This Summer, KCBD NewsChannel 11 reported about the increasing dangers of synthetic cocaine, commonly known as "bath salts." One of the many problems we reported was that there was no way to detect the drug in someone's system. However, laboratories have now developed testing for the drug and local probation offices are utilizing the technology.
"Bath salts, to tell you the truth, I don't know why people use that because it's so dangerous," said Lubbock County Adult Probation Dept. Director, Steven Henderson. "It mimics a number of different compounds from cocaine, methamphetamine and it may even have some hallucinogenic effects. It's just plain dangerous," said Henderson.
According to the American Association of Poison Control, 6,138 calls were made in 2011 related to the use of bath salts.
Despite a statewide ban in September 2011, use of synthetic drugs continues to rise. Associate Director for the Texas Tech University Center for the Study of Addiction and Recovery, George Comiskey said an addiction can be triggered by a number of reasons, including a deep rooted issued. "There's something beyond the drug use that says I'm not okay with myself," said Comiskey.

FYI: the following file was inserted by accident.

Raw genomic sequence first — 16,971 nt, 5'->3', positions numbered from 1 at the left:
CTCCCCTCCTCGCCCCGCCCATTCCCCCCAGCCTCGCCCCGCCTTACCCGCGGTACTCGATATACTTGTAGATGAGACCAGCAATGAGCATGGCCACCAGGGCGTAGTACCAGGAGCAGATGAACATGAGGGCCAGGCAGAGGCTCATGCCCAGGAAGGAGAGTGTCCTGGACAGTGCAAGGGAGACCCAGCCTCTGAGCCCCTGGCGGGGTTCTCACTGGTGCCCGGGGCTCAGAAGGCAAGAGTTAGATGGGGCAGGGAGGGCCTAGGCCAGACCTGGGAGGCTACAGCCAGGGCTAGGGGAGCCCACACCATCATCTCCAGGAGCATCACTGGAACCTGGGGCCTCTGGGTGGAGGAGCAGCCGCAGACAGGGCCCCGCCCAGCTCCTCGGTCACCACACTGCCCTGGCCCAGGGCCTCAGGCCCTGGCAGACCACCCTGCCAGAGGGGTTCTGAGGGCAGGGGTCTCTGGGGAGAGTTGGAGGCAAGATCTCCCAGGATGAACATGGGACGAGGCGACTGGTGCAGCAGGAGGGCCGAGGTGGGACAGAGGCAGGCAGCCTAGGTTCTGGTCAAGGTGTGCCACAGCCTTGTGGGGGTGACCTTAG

"Once somebody starts using something that changes how they feel, then it becomes something not only that they like, but now, something that they need."
According to Comiskey, bath salts are even more damaging than the drug it aims to mimic.
"What we're seeing with young people who are trying to get in recovery is the damage it does chemically to somebody's brain to their whole endocrine system and has long term effects."
Once undetectable, testing for bath salts is now available. Henderson works closely with Redwood Toxicology Labs, to test those who struggle with addiction.
"People need to realize we use this testing and it's not in order to play a game of "gotcha," in which we're trying to trail them nail them and jail them," said Henderson. "If they're using it, we need to now, so we can get them help because it's hurting people."
The Texas Poison Center reports that exposure to the drug continues to climb, even just months after the ban was enacted.
Reports indicate the use of bath salts spike again in February 2012 and in June 2012. Comiskey said drug use commonly spikes when there is a change in schedule, such as when school is out and during the holiday season. Authorities want to educate parents that this testing is available to those who suspect their children are using synthetic cocaine.
The test is a simple urine analysis, which runs approximately $45.
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